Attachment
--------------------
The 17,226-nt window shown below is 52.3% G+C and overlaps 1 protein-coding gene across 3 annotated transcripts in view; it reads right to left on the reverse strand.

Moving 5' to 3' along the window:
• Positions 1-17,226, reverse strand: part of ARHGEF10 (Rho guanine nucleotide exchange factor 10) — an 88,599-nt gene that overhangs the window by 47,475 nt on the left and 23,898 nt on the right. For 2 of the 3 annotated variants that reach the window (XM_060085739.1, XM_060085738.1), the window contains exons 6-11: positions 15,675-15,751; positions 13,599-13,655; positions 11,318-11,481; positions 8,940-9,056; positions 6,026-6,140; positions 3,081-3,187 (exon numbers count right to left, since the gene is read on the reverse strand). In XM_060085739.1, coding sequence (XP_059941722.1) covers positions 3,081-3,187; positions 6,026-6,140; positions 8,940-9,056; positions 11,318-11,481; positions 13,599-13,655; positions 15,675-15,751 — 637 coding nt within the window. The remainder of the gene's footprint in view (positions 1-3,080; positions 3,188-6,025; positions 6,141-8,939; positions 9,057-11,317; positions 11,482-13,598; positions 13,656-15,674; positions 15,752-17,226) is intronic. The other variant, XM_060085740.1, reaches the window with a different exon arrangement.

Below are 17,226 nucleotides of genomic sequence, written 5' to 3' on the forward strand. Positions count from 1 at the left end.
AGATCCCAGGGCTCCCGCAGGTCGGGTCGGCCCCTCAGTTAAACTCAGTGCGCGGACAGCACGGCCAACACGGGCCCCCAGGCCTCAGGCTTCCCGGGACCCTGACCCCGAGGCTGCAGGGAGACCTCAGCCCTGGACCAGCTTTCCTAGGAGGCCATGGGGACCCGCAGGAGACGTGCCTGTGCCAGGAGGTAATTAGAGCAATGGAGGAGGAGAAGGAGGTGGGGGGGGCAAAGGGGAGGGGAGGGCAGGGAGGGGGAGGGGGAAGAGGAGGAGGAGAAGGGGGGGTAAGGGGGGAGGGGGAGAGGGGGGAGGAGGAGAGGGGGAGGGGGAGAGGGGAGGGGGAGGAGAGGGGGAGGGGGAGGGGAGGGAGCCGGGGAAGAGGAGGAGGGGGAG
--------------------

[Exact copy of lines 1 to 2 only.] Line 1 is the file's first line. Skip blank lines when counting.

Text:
The 17,226-nt window shown below is 52.3% G+C and overlaps 1 protein-coding gene across 3 annotated transcripts in view; it reads right to left on the reverse strand.

Moving 5' to 3' along the window: